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IAP 2005 Subjects

Brain and Cognitive Sciences

9.911
Spec Top: Brain & Cog Sci
Responsible Conduct in Science
Matt Wilson
Mon Jan 24 thru Fri Jan 28, 02-04:30pm, E25-117

Selection by departmental lottery. Do not pre-register on WebSIS.
Enter lottery by: 15-Jan-2005
No listeners
Prereq: Limited to BCS Graduate Students
Level: H 3 units Graded P/D/F Can be repeated for credit   

To provide instruction and dialogue on practical ethical issues relating to the responsible conduct of human and animal research in the brain and cognitive sciences. Specific emphasis will be placed on topics relevant to young researchers including data handling, animal and human subjects, misconduct, mentoring, intellectual property, and publication. Preliminary assigned readings, initial faculty lecture followed by discussion groups of four to five students each. A short written summary of the discussions will be submitted at the end of each class.
Contact: Matt Wilson, E18-370, x3-2046, mwilson@mit.edu

9.94
Independent Activities
Recognizing Real-world Scenes: Insights from Behavioral, Computational and Cognitive Neuroscience Research
Aude Oliva
Mon-Fri, Jan 18-21, 24-26, 12-02:00pm, E25-111

Pre-register on WebSIS and attend first class.
Listeners allowed, space permitting
Prereq:
Level: U 3 units Graded P/D/F Can be repeated for credit   

For undergraduates taking Course 9 IAP subjects for credit. See IAP Guide for details. May be repeated for credit.
An introduction to state-of-the-art research on real-world scene comprehension, including the newest developments in human visual cognition, cognitive neuroscience and computational vision. Real-world scenes are 3-dimensional complex visual structures composed of a variety of objects, textures, colors, materials and spatial layouts. Despite this complexity, the human brain understands novel scenes quickly and effortlessly. How is this remarkable feat accomplished? How can we find an object in a cluttered scene? Which strategies does the brain implement to quickly recognize an environment and navigate intelligently? How can we design machine vision systems that are able to recognize complex scenes as humans do?
Contact: Aude Oliva, NE20-463, x2-2492, oliva@mit.edu

9.95
Independent Activities
Research Topics in Neuroscience
Peter Schiller
Mon-Fri, Jan 19-21, 24-28, 10am-12:00pm, E25-117

Pre-register on WebSIS and attend first class.
Listeners allowed, space permitting
Prereq:
Level: U 3 units Graded P/D/F Can be repeated for credit   

For undergraduates taking Course 9 IAP subjects for credit. See IAP Guide for details. May be repeated for credit.
This series of research talks by members of the Department of Brain and Cognitive Sciences introduces students to different approaches to the study of the brain and mind. Attendance at all sessions manadatory. There will be an exam on the 28th, required for credit.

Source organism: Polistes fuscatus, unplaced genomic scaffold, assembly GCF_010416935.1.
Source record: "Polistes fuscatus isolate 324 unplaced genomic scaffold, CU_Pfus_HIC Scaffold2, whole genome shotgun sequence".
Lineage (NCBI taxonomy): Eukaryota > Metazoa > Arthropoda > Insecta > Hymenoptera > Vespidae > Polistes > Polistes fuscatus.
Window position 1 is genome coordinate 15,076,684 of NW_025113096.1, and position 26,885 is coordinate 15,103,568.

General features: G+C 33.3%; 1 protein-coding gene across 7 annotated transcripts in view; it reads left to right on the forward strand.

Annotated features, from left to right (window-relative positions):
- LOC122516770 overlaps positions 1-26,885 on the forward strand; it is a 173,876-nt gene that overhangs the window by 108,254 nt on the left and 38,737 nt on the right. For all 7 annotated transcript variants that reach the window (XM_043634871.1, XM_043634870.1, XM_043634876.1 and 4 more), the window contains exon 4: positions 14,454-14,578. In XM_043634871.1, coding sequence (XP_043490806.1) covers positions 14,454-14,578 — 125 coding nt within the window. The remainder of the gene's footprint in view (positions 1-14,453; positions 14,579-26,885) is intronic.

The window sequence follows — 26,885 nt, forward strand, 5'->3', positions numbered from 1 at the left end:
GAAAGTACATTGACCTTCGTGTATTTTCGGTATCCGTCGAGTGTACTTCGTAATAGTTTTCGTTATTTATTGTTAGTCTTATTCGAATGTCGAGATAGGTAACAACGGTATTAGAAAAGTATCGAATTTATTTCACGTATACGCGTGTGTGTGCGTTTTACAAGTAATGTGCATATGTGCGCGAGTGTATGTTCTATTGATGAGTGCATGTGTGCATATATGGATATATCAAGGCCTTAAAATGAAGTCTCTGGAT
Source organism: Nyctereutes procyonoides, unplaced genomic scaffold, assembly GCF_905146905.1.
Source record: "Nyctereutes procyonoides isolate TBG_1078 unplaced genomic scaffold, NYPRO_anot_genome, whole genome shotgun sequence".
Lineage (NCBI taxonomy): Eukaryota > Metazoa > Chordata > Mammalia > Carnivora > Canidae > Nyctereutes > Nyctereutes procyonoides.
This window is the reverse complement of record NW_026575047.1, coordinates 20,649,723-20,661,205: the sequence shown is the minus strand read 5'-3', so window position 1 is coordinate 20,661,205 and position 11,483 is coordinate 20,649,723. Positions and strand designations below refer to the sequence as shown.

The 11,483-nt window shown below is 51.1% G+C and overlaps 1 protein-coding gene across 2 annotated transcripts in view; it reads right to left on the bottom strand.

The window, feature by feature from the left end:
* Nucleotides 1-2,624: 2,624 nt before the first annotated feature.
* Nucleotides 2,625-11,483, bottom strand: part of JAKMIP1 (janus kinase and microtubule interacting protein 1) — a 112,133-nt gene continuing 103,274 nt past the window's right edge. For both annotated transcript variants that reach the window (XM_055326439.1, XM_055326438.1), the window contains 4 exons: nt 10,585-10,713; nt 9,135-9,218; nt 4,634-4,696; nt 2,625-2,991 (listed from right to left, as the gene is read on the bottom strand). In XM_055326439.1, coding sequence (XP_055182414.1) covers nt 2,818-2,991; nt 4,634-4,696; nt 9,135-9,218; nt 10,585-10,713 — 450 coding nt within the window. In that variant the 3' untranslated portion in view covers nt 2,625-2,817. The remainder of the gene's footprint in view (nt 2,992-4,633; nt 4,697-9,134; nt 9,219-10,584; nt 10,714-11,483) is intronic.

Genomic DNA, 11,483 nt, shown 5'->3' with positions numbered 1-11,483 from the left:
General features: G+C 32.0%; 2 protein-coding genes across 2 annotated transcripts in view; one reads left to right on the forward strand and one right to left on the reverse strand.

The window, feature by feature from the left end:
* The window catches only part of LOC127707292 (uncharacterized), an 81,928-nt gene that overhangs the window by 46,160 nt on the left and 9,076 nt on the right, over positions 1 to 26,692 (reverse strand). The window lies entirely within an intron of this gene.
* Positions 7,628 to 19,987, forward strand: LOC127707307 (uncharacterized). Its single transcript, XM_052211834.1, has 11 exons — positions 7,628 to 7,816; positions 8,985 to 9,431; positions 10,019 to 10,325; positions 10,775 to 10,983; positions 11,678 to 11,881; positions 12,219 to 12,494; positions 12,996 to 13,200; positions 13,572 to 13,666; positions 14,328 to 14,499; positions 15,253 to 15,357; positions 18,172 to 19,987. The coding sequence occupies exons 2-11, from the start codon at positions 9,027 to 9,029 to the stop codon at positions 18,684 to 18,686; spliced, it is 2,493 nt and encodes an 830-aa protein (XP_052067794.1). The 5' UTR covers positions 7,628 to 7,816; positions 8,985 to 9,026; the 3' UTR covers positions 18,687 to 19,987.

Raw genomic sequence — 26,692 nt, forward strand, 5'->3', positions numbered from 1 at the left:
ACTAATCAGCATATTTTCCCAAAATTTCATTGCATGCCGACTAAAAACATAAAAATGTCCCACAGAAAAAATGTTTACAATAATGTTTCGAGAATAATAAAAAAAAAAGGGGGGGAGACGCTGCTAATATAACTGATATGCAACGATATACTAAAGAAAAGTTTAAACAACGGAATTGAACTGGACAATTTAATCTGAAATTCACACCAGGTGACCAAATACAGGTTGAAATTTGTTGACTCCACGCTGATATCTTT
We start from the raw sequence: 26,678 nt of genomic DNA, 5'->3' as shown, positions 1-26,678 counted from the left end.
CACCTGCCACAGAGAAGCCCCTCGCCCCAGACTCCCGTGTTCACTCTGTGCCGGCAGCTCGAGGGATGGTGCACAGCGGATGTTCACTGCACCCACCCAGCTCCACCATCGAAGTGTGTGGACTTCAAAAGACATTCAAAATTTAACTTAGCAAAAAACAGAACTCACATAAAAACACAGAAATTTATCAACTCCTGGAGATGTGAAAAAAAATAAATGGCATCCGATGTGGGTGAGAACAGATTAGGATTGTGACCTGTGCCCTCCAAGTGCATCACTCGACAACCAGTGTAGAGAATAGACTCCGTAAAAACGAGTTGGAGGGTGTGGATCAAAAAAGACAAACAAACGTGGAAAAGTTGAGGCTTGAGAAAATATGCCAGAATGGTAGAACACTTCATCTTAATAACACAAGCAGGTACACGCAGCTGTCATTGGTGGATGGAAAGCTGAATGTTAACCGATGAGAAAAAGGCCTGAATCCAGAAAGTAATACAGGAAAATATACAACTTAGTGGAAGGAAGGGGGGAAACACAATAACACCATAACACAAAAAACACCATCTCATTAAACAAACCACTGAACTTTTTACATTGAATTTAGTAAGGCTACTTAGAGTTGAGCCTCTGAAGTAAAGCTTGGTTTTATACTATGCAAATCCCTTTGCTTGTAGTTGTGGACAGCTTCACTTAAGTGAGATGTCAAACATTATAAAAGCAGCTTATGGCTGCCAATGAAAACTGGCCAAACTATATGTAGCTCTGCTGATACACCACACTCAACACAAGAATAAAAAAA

Contact: Peter Schiller, E25-634C, x3-5754, phschill@mit.edu

9.97
Independent Activities
Introduction to Neuroanatomy
Rutledge Ellis-Behnke
Fri Jan 14, Tue Jan 18, Wed Jan 19, Thu Jan 20, Fri Jan 21, 12-02:00pm, 6-120

Selection by departmental lottery. Do not pre-register on WebSIS.
Enter lottery by: 13-Dec-2004
Limited to 75 participants.
No listeners
Prereq:
Level: U 3 units Graded P/D/F Can be repeated for credit   

This subject will be an intensive introduction to neuroanatomy, involving lectures, demonstrations, and hands-on laboratories, including a brain dissection. The course will not assume any prior knowledge of neuroanatomy, though some general knowledge of brain structures will be helpful. To register, email jjacobso@mit.edu between December 3rd and 13th. Do not email before December 3rd. Include your name, ID#, year at MIT, and major. Year at MIT will be a determining factor in the lottery, with preference given to upperclass students.
Contact: Rutledge Ellis-Behnke, E25-634, x3-4556, rutledg@mit.edu

9.98
Independent Activities
Language and Mind
Edward Gibson
Mon-Fri, Jan 19-21, 24-28, 03-04:30pm, E25-111

Pre-register on WebSIS and attend first class.
Listeners allowed, space permitting
Prereq:
Level: U 3 units Graded P/D/F Can be repeated for credit   

This subject will address some fundamental points regarding human language: how language is represented in our minds; how language is acquired by children; how language is processed by adults; the relationship between language and thought; exploring how language is represented and processed using brain imaging methods. This subject is intended for undergraduates. No background in psychology or linguistics is required.
Contact: Edward Gibson, NE20-459, x3-8609, egibson@mit.edu


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Last update: 30 September 2004